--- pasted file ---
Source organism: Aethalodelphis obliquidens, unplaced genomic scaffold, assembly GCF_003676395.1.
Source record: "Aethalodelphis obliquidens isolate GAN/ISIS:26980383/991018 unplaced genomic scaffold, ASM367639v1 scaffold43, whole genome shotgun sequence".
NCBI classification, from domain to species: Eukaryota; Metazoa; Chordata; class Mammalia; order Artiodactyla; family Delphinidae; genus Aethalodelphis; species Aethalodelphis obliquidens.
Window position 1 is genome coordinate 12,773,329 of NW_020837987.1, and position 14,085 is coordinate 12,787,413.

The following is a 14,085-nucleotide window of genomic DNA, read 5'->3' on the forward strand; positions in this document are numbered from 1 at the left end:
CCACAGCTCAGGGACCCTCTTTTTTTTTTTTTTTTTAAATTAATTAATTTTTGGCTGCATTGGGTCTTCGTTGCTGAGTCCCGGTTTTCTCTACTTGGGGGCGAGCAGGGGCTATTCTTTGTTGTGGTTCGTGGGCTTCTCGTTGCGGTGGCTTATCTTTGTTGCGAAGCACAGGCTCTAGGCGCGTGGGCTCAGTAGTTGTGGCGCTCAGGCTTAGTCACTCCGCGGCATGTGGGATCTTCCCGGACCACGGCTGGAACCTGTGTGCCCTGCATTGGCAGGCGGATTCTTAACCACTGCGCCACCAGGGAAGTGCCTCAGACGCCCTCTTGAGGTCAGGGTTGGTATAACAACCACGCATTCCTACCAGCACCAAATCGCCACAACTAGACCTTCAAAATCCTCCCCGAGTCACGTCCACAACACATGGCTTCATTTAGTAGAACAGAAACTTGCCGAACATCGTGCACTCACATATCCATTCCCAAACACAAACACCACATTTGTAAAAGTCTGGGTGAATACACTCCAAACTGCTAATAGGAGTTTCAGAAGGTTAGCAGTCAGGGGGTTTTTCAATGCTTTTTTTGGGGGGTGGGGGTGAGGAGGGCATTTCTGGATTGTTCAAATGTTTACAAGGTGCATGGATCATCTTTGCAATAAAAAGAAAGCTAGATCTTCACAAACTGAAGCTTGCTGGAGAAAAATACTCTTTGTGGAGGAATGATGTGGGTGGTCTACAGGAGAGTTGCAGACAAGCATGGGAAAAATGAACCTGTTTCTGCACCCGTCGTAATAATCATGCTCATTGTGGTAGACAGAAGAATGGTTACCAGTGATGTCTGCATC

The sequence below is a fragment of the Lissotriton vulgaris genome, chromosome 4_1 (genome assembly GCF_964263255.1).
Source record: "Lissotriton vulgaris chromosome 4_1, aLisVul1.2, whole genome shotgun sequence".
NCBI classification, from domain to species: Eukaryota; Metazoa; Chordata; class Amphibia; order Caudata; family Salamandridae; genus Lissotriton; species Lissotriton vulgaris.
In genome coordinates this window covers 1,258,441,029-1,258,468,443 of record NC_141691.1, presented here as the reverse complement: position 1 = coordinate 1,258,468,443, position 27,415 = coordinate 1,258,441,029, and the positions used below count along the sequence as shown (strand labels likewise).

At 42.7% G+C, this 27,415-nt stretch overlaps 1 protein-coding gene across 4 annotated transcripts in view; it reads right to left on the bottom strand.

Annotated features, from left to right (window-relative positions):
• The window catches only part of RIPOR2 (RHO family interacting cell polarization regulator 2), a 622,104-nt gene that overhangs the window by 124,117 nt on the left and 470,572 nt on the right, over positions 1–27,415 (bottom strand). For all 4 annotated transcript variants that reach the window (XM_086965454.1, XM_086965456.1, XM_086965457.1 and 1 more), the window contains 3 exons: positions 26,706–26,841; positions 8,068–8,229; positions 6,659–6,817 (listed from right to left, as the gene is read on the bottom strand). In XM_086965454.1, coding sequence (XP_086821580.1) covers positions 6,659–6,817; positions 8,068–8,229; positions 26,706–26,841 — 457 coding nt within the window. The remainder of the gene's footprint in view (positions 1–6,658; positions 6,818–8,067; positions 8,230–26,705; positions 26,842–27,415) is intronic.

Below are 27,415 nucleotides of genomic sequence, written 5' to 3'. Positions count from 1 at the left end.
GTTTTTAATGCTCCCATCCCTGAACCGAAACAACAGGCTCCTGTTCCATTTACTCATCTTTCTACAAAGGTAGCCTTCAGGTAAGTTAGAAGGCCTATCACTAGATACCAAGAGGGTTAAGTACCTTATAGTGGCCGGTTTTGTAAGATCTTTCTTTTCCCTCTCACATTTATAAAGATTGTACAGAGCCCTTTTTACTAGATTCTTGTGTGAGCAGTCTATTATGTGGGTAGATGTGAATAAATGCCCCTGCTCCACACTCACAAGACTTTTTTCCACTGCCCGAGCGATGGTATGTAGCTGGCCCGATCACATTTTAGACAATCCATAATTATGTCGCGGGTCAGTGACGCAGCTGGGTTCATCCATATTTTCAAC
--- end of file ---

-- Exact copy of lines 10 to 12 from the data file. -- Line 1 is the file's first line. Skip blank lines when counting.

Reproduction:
In genome coordinates this window covers 1,258,441,029-1,258,468,443 of record NC_141691.1, presented here as the reverse complement: position 1 = coordinate 1,258,468,443, position 27,415 = coordinate 1,258,441,029, and the positions used below count along the sequence as shown (strand labels likewise).

At 42.7% G+C, this 27,415-nt stretch overlaps 1 protein-coding gene across 4 annotated transcripts in view; it reads right to left on the bottom strand.

Annotated features, from left to right (window-relative positions):